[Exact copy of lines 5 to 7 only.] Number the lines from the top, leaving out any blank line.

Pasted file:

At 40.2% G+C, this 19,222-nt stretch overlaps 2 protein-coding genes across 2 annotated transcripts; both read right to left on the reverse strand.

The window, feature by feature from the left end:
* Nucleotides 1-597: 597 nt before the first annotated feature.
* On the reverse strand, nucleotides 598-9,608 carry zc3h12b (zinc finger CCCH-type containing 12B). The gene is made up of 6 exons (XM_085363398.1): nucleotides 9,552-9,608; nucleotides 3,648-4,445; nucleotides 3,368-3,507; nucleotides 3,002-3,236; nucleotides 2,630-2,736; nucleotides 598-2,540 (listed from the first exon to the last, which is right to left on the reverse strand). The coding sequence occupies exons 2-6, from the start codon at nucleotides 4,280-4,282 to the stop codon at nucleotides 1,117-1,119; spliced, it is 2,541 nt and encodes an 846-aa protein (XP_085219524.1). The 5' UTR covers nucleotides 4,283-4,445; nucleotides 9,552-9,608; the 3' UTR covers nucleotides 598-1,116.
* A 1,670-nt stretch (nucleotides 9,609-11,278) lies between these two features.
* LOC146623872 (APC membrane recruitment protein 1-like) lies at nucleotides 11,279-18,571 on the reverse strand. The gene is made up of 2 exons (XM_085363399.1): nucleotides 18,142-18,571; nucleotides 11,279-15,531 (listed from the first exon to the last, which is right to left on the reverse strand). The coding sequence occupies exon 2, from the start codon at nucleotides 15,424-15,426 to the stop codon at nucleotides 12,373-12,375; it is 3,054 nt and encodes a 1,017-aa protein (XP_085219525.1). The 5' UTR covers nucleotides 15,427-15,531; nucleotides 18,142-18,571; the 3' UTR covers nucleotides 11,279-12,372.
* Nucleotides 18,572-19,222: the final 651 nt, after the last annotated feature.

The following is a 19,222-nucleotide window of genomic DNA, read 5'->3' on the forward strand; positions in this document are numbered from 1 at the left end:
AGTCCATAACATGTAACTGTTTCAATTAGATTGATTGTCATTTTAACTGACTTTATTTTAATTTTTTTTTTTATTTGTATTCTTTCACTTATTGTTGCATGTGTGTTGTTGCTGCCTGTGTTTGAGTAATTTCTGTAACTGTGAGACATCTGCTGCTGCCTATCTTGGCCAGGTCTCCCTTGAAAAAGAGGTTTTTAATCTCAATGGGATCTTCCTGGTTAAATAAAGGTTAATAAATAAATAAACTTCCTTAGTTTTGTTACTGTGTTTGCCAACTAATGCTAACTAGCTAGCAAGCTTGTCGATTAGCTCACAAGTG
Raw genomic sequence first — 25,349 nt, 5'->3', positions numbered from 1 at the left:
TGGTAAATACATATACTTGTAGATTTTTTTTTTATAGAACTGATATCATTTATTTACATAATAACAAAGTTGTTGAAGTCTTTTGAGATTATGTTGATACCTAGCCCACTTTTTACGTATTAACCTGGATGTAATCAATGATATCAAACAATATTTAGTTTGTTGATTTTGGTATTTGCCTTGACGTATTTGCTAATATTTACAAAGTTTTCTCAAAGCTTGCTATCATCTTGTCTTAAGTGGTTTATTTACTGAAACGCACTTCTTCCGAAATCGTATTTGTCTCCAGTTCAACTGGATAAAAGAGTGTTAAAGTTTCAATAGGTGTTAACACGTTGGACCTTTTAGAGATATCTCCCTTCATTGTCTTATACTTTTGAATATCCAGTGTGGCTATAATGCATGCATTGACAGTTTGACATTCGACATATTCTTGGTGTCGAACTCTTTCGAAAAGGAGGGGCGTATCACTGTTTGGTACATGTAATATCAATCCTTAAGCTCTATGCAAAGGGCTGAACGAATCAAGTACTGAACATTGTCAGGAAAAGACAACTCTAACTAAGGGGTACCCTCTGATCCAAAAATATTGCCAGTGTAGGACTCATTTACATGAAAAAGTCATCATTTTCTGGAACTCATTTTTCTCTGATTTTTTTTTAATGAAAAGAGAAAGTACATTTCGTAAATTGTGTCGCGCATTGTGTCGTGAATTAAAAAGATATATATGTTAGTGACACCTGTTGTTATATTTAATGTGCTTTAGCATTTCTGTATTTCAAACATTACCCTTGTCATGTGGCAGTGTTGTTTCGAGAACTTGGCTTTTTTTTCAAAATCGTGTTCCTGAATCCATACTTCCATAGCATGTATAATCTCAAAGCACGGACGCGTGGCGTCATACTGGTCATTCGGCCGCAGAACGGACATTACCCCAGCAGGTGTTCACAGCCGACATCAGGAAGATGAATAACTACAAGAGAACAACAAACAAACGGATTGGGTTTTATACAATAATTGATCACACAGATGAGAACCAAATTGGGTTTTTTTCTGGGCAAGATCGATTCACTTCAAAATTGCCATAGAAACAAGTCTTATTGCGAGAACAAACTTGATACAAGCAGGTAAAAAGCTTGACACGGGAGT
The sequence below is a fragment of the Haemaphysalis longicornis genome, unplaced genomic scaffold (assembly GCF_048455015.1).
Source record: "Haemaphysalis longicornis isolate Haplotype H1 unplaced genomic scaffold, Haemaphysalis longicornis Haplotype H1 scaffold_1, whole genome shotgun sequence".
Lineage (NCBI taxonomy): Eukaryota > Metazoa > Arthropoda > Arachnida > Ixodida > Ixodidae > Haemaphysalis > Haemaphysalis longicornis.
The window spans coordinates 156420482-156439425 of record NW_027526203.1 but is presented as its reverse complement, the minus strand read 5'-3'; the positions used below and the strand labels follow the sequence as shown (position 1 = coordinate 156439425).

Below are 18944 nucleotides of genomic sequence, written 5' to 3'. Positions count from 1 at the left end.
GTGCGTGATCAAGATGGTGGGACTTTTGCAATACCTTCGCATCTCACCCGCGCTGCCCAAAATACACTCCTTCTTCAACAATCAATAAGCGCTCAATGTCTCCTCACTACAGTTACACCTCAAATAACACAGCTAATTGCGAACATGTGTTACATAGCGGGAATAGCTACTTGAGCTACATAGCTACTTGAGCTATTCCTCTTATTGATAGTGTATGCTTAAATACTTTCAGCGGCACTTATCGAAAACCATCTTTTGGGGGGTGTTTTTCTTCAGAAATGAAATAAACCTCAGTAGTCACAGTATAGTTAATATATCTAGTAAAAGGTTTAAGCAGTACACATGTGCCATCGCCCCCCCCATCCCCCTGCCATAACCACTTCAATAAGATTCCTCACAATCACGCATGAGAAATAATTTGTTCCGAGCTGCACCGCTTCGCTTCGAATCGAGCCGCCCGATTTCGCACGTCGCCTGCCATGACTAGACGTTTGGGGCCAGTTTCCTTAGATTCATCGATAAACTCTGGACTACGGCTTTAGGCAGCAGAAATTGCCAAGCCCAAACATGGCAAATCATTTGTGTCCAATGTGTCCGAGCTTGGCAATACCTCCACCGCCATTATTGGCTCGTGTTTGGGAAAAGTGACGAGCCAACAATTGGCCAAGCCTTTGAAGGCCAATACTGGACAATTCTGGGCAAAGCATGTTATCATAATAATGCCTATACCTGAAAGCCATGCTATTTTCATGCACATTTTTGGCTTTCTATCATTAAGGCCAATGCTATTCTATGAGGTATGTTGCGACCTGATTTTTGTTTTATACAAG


* A 1,670-nt stretch (nucleotides 9,609-11,278) lies between these two features.
* LOC146623872 (APC membrane recruitment protein 1-like) lies at nucleotides 11,279-18,571 on the reverse strand. The gene is made up of 2 exons (XM_085363399.1): nucleotides 18,142-18,571; nucleotides 11,279-15,531 (listed from the first exon to the last, which is right to left on the reverse strand). The coding sequence occupies exon 2, from the start codon at nucleotides 15,424-15,426 to the stop codon at nucleotides 12,373-12,375; it is 3,054 nt and encodes a 1,017-aa protein (XP_085219525.1). The 5' UTR covers nucleotides 15,427-15,531; nucleotides 18,142-18,571; the 3' UTR covers nucleotides 11,279-12,372.
* Nucleotides 18,572-19,222: the final 651 nt, after the last annotated feature.